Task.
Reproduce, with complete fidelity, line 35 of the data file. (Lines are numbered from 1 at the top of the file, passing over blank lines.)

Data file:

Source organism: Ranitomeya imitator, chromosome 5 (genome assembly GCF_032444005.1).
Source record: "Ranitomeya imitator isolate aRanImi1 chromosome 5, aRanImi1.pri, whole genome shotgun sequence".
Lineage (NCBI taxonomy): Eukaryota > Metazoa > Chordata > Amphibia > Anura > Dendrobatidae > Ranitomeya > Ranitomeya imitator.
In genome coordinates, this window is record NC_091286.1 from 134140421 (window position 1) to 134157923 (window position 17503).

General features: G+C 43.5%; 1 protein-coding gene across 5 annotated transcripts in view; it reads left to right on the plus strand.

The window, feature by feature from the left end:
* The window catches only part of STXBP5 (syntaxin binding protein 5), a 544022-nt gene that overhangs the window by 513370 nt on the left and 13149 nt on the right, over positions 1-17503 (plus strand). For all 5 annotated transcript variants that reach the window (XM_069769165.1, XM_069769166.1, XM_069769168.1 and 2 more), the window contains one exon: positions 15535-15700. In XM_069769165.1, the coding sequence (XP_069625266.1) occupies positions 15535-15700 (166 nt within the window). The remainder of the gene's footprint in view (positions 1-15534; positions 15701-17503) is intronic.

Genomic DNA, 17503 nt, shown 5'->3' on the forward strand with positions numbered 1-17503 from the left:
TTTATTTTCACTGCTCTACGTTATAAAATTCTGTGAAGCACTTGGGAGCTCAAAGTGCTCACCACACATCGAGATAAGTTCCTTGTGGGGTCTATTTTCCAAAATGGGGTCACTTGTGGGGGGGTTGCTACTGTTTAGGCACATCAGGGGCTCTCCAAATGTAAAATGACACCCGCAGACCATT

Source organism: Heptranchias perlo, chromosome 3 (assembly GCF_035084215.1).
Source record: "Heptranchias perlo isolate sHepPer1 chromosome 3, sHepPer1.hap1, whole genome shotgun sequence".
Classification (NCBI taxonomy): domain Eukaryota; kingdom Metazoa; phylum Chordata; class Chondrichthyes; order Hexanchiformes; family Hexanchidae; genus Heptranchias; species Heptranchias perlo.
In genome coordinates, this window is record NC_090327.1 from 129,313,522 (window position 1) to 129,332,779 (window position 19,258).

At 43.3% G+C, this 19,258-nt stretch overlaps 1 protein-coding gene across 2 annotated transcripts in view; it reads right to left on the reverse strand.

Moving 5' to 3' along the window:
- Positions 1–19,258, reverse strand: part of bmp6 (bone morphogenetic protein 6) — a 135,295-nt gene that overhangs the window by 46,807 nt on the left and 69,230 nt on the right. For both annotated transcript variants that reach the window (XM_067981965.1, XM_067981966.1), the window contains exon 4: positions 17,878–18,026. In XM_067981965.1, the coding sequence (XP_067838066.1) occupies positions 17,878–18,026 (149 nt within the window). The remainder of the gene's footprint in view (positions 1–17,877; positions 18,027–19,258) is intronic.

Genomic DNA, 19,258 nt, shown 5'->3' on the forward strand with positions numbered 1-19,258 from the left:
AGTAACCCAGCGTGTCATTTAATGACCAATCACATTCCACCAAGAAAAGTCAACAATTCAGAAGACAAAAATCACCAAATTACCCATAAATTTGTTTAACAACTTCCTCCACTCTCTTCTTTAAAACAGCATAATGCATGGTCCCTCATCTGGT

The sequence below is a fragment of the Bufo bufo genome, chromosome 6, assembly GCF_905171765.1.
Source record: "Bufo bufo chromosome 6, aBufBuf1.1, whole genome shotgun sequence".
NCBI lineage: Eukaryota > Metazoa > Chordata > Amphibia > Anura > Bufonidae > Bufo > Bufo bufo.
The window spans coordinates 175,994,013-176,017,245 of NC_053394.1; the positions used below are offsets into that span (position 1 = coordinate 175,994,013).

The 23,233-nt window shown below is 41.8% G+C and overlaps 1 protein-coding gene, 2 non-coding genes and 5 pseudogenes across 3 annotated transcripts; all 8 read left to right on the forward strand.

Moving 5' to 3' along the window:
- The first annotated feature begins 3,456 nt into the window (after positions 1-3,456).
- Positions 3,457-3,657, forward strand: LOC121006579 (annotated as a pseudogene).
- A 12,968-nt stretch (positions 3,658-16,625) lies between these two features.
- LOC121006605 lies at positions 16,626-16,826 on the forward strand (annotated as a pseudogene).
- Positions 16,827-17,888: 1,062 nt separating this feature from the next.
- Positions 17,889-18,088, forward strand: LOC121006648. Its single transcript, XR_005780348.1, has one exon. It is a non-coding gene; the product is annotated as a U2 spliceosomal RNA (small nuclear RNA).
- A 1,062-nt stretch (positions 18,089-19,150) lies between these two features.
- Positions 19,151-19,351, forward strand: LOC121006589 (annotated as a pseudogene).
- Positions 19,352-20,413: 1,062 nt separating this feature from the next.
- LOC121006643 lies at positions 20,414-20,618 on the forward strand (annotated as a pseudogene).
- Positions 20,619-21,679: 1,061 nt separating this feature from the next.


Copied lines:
- Positions 20,619-21,679: 1,061 nt separating this feature from the next.